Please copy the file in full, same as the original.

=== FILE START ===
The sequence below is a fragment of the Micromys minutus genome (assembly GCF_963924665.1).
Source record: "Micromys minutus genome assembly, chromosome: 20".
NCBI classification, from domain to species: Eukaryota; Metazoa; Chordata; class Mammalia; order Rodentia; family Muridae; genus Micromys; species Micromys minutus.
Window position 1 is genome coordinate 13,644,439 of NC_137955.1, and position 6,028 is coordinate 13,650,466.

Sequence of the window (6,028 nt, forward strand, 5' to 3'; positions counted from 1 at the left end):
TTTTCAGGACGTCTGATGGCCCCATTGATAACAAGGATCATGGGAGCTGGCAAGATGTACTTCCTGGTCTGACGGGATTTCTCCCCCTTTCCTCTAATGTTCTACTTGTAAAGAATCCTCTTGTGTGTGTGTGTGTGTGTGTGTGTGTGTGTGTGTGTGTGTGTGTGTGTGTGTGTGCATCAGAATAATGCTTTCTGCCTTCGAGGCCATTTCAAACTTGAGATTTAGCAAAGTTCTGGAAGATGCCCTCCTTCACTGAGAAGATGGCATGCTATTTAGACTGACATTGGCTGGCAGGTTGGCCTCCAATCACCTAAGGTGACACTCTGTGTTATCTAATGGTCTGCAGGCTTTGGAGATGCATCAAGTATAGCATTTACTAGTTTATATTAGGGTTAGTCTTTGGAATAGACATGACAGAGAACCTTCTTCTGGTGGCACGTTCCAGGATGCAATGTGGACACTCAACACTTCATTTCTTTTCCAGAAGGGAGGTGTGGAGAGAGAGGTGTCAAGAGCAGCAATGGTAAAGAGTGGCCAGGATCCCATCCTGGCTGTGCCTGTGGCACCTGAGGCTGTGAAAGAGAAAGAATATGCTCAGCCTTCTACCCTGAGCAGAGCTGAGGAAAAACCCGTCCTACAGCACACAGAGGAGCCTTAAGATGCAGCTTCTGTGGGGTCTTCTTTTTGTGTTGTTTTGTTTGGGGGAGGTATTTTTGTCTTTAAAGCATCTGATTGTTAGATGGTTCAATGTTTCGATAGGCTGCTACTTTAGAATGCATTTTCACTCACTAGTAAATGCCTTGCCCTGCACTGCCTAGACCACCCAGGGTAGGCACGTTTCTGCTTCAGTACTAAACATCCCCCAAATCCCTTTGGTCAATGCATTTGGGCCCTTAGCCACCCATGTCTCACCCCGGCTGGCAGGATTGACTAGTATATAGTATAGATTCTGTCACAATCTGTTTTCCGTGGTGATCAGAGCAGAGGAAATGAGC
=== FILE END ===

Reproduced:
The sequence below is a fragment of the Micromys minutus genome (assembly GCF_963924665.1).
Source record: "Micromys minutus genome assembly, chromosome: 20".
NCBI classification, from domain to species: Eukaryota; Metazoa; Chordata; class Mammalia; order Rodentia; family Muridae; genus Micromys; species Micromys minutus.
Window position 1 is genome coordinate 13,644,439 of NC_137955.1, and position 6,028 is coordinate 13,650,466.

Sequence of the window (6,028 nt, forward strand, 5' to 3'; positions counted from 1 at the left end):
TTTTCAGGACGTCTGATGGCCCCATTGATAACAAGGATCATGGGAGCTGGCAAGATGTACTTCCTGGTCTGACGGGATTTCTCCCCCTTTCCTCTAATGTTCTACTTGTAAAGAATCCTCTTGTGTGTGTGTGTGTGTGTGTGTGTGTGTGTGTGTGTGTGTGTGTGTGTGTGTGTGCATCAGAATAATGCTTTCTGCCTTCGAGGCCATTTCAAACTTGAGATTTAGCAAAGTTCTGGAAGATGCCCTCCTTCACTGAGAAGATGGCATGCTATTTAGACTGACATTGGCTGGCAGGTTGGCCTCCAATCACCTAAGGTGACACTCTGTGTTATCTAATGGTCTGCAGGCTTTGGAGATGCATCAAGTATAGCATTTACTAGTTTATATTAGGGTTAGTCTTTGGAATAGACATGACAGAGAACCTTCTTCTGGTGGCACGTTCCAGGATGCAATGTGGACACTCAACACTTCATTTCTTTTCCAGAAGGGAGGTGTGGAGAGAGAGGTGTCAAGAGCAGCAATGGTAAAGAGTGGCCAGGATCCCATCCTGGCTGTGCCTGTGGCACCTGAGGCTGTGAAAGAGAAAGAATATGCTCAGCCTTCTACCCTGAGCAGAGCTGAGGAAAAACCCGTCCTACAGCACACAGAGGAGCCTTAAGATGCAGCTTCTGTGGGGTCTTCTTTTTGTGTTGTTTTGTTTGGGGGAGGTATTTTTGTCTTTAAAGCATCTGATTGTTAGATGGTTCAATGTTTCGATAGGCTGCTACTTTAGAATGCATTTTCACTCACTAGTAAATGCCTTGCCCTGCACTGCCTAGACCACCCAGGGTAGGCACGTTTCTGCTTCAGTACTAAACATCCCCCAAATCCCTTTGGTCAATGCATTTGGGCCCTTAGCCACCCATGTCTCACCCCGGCTGGCAGGATTGACTAGTATATAGTATAGATTCTGTCACAATCTGTTTTCCGTGGTGATCAGAGCAGAGGAAATGAGC